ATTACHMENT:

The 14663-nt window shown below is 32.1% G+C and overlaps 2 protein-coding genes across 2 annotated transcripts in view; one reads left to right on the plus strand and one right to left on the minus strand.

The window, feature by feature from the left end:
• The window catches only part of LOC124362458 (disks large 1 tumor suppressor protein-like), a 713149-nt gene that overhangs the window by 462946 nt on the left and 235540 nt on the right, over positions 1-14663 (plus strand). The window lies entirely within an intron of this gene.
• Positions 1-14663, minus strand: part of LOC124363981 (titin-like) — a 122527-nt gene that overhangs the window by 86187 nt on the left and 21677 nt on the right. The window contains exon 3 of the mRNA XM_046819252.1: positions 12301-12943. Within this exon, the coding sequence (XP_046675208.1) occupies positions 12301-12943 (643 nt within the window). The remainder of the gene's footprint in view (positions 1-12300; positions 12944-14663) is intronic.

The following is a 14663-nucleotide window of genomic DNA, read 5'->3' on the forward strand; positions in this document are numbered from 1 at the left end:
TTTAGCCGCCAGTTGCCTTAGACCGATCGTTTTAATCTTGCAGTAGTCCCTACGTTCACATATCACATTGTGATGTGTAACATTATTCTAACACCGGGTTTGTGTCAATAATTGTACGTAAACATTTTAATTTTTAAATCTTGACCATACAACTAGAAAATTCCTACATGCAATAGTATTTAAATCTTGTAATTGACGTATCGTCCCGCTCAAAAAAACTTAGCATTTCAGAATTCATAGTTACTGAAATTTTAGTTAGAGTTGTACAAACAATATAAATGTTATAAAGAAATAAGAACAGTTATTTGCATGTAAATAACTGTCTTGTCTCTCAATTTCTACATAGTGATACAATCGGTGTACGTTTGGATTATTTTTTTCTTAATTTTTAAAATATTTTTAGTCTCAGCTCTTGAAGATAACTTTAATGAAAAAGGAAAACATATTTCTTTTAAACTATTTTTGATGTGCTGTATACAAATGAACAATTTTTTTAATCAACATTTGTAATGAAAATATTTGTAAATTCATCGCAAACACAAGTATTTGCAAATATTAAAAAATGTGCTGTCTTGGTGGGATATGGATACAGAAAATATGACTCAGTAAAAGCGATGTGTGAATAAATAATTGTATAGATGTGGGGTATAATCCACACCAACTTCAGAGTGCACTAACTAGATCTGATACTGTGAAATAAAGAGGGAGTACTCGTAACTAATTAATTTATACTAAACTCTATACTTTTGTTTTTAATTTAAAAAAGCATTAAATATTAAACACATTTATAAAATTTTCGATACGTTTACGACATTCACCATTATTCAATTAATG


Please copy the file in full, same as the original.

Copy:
The 14663-nt window shown below is 32.1% G+C and overlaps 2 protein-coding genes across 2 annotated transcripts in view; one reads left to right on the plus strand and one right to left on the minus strand.

The window, feature by feature from the left end:
• The window catches only part of LOC124362458 (disks large 1 tumor suppressor protein-like), a 713149-nt gene that overhangs the window by 462946 nt on the left and 235540 nt on the right, over positions 1-14663 (plus strand). The window lies entirely within an intron of this gene.
• Positions 1-14663, minus strand: part of LOC124363981 (titin-like) — a 122527-nt gene that overhangs the window by 86187 nt on the left and 21677 nt on the right. The window contains exon 3 of the mRNA XM_046819252.1: positions 12301-12943. Within this exon, the coding sequence (XP_046675208.1) occupies positions 12301-12943 (643 nt within the window). The remainder of the gene's footprint in view (positions 1-12300; positions 12944-14663) is intronic.

The following is a 14663-nucleotide window of genomic DNA, read 5'->3' on the forward strand; positions in this document are numbered from 1 at the left end:
TTTAGCCGCCAGTTGCCTTAGACCGATCGTTTTAATCTTGCAGTAGTCCCTACGTTCACATATCACATTGTGATGTGTAACATTATTCTAACACCGGGTTTGTGTCAATAATTGTACGTAAACATTTTAATTTTTAAATCTTGACCATACAACTAGAAAATTCCTACATGCAATAGTATTTAAATCTTGTAATTGACGTATCGTCCCGCTCAAAAAAACTTAGCATTTCAGAATTCATAGTTACTGAAATTTTAGTTAGAGTTGTACAAACAATATAAATGTTATAAAGAAATAAGAACAGTTATTTGCATGTAAATAACTGTCTTGTCTCTCAATTTCTACATAGTGATACAATCGGTGTACGTTTGGATTATTTTTTTCTTAATTTTTAAAATATTTTTAGTCTCAGCTCTTGAAGATAACTTTAATGAAAAAGGAAAACATATTTCTTTTAAACTATTTTTGATGTGCTGTATACAAATGAACAATTTTTTTAATCAACATTTGTAATGAAAATATTTGTAAATTCATCGCAAACACAAGTATTTGCAAATATTAAAAAATGTGCTGTCTTGGTGGGATATGGATACAGAAAATATGACTCAGTAAAAGCGATGTGTGAATAAATAATTGTATAGATGTGGGGTATAATCCACACCAACTTCAGAGTGCACTAACTAGATCTGATACTGTGAAATAAAGAGGGAGTACTCGTAACTAATTAATTTATACTAAACTCTATACTTTTGTTTTTAATTTAAAAAAGCATTAAATATTAAACACATTTATAAAATTTTCGATACGTTTACGACATTCACCATTATTCAATTAATG